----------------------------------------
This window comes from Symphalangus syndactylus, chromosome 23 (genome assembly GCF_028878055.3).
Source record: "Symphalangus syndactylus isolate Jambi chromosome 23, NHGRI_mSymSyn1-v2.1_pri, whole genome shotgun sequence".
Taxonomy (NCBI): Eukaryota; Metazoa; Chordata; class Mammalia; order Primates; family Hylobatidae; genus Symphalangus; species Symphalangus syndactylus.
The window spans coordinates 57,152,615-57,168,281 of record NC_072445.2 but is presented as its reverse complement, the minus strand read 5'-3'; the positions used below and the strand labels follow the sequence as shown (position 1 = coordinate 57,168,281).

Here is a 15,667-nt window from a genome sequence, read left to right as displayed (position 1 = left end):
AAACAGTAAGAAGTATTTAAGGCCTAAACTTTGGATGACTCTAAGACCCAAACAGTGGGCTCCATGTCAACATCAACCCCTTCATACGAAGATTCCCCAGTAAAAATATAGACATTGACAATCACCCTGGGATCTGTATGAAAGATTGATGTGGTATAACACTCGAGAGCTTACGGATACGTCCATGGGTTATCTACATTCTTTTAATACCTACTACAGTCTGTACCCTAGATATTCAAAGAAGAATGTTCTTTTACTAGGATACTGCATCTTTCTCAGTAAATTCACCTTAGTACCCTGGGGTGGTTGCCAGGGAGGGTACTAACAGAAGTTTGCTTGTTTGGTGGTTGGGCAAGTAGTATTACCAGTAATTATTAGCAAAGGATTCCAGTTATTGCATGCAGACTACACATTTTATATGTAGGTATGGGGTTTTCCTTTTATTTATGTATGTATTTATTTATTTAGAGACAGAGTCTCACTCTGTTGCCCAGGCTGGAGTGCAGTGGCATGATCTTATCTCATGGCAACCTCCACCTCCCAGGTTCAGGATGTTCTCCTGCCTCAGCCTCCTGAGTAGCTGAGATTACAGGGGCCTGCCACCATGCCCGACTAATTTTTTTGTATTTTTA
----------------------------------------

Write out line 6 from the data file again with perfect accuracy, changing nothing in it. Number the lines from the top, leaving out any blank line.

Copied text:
AAACAGTAAGAAGTATTTAAGGCCTAAACTTTGGATGACTCTAAGACCCAAACAGTGGGCTCCATGTCAACATCAACCCCTTCATACGAAGATTCCCCAGTAAAAATATAGACATTGACAATCACCCTGGGATCTGTATGAAAGATTGATGTGGTATAACACTCGAGAGCTTACGGATACGTCCATGGGTTATCTACATTCTTTTAATACCTACTACAGTCTGTACCCTAGATATTCAAAGAAGAATGTTCTTTTACTAGGATACTGCATCTTTCTCAGTAAATTCACCTTAGTACCCTGGGGTGGTTGCCAGGGAGGGTACTAACAGAAGTTTGCTTGTTTGGTGGTTGGGCAAGTAGTATTACCAGTAATTATTAGCAAAGGATTCCAGTTATTGCATGCAGACTACACATTTTATATGTAGGTATGGGGTTTTCCTTTTATTTATGTATGTATTTATTTATTTAGAGACAGAGTCTCACTCTGTTGCCCAGGCTGGAGTGCAGTGGCATGATCTTATCTCATGGCAACCTCCACCTCCCAGGTTCAGGATGTTCTCCTGCCTCAGCCTCCTGAGTAGCTGAGATTACAGGGGCCTGCCACCATGCCCGACTAATTTTTTTGTATTTTTA